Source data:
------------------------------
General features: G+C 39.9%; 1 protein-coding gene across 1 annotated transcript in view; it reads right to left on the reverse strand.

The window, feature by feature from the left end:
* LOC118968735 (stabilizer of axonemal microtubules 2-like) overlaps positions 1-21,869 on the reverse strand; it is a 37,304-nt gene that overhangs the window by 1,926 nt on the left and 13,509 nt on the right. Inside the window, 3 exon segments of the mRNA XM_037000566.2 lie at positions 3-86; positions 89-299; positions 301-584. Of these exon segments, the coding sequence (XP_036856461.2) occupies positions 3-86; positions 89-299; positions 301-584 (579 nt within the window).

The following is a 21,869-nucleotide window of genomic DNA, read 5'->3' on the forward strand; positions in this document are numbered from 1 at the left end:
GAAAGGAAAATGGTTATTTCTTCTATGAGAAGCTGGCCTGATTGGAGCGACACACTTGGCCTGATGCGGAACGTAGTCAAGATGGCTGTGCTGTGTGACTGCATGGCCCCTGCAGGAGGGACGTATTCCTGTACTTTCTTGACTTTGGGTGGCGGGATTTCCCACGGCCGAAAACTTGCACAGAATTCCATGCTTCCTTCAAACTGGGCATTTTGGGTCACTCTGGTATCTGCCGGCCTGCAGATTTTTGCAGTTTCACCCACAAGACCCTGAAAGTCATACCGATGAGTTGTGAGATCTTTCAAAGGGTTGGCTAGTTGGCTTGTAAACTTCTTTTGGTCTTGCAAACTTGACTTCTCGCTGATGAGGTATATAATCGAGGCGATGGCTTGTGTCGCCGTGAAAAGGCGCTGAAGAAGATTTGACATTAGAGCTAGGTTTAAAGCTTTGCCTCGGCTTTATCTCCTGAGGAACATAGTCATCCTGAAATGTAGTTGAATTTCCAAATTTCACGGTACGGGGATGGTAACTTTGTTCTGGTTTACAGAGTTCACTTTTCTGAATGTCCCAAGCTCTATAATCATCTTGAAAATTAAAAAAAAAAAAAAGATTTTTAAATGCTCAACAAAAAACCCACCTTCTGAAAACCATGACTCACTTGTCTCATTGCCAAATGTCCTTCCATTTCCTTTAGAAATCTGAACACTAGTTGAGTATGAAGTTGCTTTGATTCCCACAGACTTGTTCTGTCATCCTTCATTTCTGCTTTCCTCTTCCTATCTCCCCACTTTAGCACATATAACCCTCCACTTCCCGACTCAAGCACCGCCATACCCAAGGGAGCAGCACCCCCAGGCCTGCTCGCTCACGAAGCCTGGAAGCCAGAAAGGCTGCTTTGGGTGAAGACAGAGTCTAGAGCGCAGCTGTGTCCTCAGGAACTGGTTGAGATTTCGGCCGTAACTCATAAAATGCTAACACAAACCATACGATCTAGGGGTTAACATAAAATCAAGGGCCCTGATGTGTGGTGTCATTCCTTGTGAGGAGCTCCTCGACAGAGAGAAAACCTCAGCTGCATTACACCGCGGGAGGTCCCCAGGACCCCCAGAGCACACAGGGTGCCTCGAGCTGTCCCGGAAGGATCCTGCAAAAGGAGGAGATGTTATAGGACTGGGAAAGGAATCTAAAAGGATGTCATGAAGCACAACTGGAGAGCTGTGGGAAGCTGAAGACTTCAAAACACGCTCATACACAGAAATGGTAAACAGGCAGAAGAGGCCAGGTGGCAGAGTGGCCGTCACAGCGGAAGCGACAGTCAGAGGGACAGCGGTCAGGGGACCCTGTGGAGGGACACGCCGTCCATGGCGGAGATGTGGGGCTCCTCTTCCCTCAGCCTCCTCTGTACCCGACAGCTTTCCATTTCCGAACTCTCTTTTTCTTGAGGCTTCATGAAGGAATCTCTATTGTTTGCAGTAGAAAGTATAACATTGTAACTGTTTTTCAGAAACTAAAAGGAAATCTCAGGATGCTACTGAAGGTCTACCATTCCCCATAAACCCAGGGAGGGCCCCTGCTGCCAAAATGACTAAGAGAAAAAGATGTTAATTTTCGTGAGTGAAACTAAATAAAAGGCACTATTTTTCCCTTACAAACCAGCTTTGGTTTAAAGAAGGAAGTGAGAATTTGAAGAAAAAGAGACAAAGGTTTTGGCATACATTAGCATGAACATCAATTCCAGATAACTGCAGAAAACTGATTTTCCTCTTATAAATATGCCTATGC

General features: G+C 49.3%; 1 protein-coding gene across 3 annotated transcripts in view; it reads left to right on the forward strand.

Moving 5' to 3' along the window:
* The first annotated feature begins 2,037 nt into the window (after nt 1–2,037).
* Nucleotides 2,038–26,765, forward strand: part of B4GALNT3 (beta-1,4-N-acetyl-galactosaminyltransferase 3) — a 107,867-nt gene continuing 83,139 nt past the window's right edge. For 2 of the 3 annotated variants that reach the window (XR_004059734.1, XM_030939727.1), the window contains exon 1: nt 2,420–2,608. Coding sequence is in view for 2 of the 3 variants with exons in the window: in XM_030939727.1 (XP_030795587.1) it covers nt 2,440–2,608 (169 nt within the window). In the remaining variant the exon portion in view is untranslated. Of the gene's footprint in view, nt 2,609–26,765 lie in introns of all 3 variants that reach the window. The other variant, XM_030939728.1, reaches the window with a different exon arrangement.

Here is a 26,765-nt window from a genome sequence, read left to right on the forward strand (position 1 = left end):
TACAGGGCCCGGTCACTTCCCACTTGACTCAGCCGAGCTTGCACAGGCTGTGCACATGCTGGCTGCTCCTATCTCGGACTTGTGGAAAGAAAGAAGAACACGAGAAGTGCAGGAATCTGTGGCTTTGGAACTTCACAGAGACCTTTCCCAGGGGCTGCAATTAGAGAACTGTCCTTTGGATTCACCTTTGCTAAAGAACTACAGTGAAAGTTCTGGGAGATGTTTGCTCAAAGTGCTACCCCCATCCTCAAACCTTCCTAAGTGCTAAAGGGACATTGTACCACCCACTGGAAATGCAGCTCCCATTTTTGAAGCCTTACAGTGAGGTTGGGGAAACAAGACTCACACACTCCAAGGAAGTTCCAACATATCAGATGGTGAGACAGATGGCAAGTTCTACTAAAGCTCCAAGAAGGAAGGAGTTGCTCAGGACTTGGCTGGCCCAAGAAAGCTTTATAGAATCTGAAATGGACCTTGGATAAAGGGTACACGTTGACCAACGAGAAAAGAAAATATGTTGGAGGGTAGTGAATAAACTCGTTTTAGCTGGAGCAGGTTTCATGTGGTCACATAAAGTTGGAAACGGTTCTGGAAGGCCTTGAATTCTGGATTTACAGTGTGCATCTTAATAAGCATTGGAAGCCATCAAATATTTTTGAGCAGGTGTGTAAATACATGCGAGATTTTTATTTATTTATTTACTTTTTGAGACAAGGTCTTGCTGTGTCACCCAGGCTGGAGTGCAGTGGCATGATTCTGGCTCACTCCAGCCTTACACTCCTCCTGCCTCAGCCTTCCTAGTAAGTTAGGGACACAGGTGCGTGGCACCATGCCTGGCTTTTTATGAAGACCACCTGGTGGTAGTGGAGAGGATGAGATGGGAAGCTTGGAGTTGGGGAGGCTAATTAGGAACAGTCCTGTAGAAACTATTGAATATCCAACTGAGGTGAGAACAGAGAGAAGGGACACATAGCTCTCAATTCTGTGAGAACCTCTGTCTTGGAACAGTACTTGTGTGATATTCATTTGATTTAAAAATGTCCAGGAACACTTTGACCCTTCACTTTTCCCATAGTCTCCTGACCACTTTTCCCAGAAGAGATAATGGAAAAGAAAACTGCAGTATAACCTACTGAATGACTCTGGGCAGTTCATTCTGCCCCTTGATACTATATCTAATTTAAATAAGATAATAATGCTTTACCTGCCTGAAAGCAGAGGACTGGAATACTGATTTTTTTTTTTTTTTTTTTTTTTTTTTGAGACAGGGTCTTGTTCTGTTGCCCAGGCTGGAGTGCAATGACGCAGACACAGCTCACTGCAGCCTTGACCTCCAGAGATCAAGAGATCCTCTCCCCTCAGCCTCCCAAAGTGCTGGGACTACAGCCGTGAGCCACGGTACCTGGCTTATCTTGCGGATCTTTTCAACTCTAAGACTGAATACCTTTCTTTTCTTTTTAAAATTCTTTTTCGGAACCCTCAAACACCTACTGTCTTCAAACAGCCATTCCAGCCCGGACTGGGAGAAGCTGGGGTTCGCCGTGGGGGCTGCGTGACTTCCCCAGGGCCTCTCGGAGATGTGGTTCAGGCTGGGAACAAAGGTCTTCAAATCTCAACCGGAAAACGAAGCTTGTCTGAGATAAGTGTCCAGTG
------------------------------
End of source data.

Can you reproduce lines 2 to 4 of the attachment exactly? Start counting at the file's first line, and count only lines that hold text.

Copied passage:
The window, feature by feature from the left end:
* LOC118968735 (stabilizer of axonemal microtubules 2-like) overlaps positions 1-21,869 on the reverse strand; it is a 37,304-nt gene that overhangs the window by 1,926 nt on the left and 13,509 nt on the right. Inside the window, 3 exon segments of the mRNA XM_037000566.2 lie at positions 3-86; positions 89-299; positions 301-584. Of these exon segments, the coding sequence (XP_036856461.2) occupies positions 3-86; positions 89-299; positions 301-584 (579 nt within the window).

The following is a 21,869-nucleotide window of genomic DNA, read 5'->3' on the forward strand; positions in this document are numbered from 1 at the left end: